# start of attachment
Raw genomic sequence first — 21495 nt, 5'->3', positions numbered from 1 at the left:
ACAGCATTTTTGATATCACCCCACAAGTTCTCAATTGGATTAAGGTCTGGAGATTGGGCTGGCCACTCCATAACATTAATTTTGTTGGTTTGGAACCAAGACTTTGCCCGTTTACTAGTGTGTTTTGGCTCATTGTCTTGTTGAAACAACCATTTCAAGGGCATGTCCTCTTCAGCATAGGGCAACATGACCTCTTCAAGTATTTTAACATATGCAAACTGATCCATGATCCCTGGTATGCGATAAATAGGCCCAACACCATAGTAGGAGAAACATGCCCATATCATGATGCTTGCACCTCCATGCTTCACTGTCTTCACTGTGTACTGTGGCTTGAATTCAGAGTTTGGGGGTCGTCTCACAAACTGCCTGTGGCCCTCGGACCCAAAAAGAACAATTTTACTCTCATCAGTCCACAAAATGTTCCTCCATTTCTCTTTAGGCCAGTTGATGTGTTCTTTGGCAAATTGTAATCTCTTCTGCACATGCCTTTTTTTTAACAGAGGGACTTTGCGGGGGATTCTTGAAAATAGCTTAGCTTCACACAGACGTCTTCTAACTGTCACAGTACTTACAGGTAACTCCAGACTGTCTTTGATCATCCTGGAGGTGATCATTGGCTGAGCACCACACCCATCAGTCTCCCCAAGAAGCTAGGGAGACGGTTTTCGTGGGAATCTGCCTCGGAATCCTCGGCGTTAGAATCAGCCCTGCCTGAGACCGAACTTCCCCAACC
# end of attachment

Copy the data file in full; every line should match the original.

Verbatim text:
Raw genomic sequence first — 21495 nt, 5'->3', positions numbered from 1 at the left:
ACAGCATTTTTGATATCACCCCACAAGTTCTCAATTGGATTAAGGTCTGGAGATTGGGCTGGCCACTCCATAACATTAATTTTGTTGGTTTGGAACCAAGACTTTGCCCGTTTACTAGTGTGTTTTGGCTCATTGTCTTGTTGAAACAACCATTTCAAGGGCATGTCCTCTTCAGCATAGGGCAACATGACCTCTTCAAGTATTTTAACATATGCAAACTGATCCATGATCCCTGGTATGCGATAAATAGGCCCAACACCATAGTAGGAGAAACATGCCCATATCATGATGCTTGCACCTCCATGCTTCACTGTCTTCACTGTGTACTGTGGCTTGAATTCAGAGTTTGGGGGTCGTCTCACAAACTGCCTGTGGCCCTCGGACCCAAAAAGAACAATTTTACTCTCATCAGTCCACAAAATGTTCCTCCATTTCTCTTTAGGCCAGTTGATGTGTTCTTTGGCAAATTGTAATCTCTTCTGCACATGCCTTTTTTTTAACAGAGGGACTTTGCGGGGGATTCTTGAAAATAGCTTAGCTTCACACAGACGTCTTCTAACTGTCACAGTACTTACAGGTAACTCCAGACTGTCTTTGATCATCCTGGAGGTGATCATTGGCTGAGCACCACACCCATCAGTCTCCCCAAGAAGCTAGGGAGACGGTTTTCGTGGGAATCTGCCTCGGAATCCTCGGCGTTAGAATCAGCCCTGCCTGAGACCGAACTTCCCCAACC